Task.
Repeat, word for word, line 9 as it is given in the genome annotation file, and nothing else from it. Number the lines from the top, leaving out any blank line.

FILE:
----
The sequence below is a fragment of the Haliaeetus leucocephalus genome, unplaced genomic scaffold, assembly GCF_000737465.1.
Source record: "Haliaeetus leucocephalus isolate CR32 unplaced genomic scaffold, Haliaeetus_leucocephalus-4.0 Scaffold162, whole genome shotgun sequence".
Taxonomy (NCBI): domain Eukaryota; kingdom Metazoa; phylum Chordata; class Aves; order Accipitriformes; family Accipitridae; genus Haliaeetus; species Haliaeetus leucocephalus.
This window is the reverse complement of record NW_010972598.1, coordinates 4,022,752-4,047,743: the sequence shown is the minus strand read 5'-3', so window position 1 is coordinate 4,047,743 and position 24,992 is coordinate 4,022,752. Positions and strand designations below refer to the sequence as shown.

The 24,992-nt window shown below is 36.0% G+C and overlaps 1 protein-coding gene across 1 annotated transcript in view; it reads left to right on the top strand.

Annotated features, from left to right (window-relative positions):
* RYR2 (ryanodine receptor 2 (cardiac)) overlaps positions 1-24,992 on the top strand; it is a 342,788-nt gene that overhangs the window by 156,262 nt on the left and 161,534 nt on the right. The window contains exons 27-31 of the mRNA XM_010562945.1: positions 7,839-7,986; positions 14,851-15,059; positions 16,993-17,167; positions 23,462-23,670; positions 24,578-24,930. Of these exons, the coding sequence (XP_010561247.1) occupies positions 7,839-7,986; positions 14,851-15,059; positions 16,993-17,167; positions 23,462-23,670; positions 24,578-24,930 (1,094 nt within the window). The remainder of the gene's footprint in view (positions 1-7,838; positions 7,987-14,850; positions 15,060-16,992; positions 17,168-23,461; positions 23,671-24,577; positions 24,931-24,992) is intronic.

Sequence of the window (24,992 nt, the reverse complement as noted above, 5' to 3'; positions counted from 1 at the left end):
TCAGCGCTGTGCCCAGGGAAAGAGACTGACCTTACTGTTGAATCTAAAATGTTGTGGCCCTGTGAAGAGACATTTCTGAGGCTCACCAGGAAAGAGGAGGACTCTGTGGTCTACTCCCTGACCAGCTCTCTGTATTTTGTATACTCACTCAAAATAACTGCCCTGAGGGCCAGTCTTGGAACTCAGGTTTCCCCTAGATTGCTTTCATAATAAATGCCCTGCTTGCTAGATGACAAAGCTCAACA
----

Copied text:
TCAGCGCTGTGCCCAGGGAAAGAGACTGACCTTACTGTTGAATCTAAAATGTTGTGGCCCTGTGAAGAGACATTTCTGAGGCTCACCAGGAAAGAGGAGGACTCTGTGGTCTACTCCCTGACCAGCTCTCTGTATTTTGTATACTCACTCAAAATAACTGCCCTGAGGGCCAGTCTTGGAACTCAGGTTTCCCCTAGATTGCTTTCATAATAAATGCCCTGCTTGCTAGATGACAAAGCTCAACA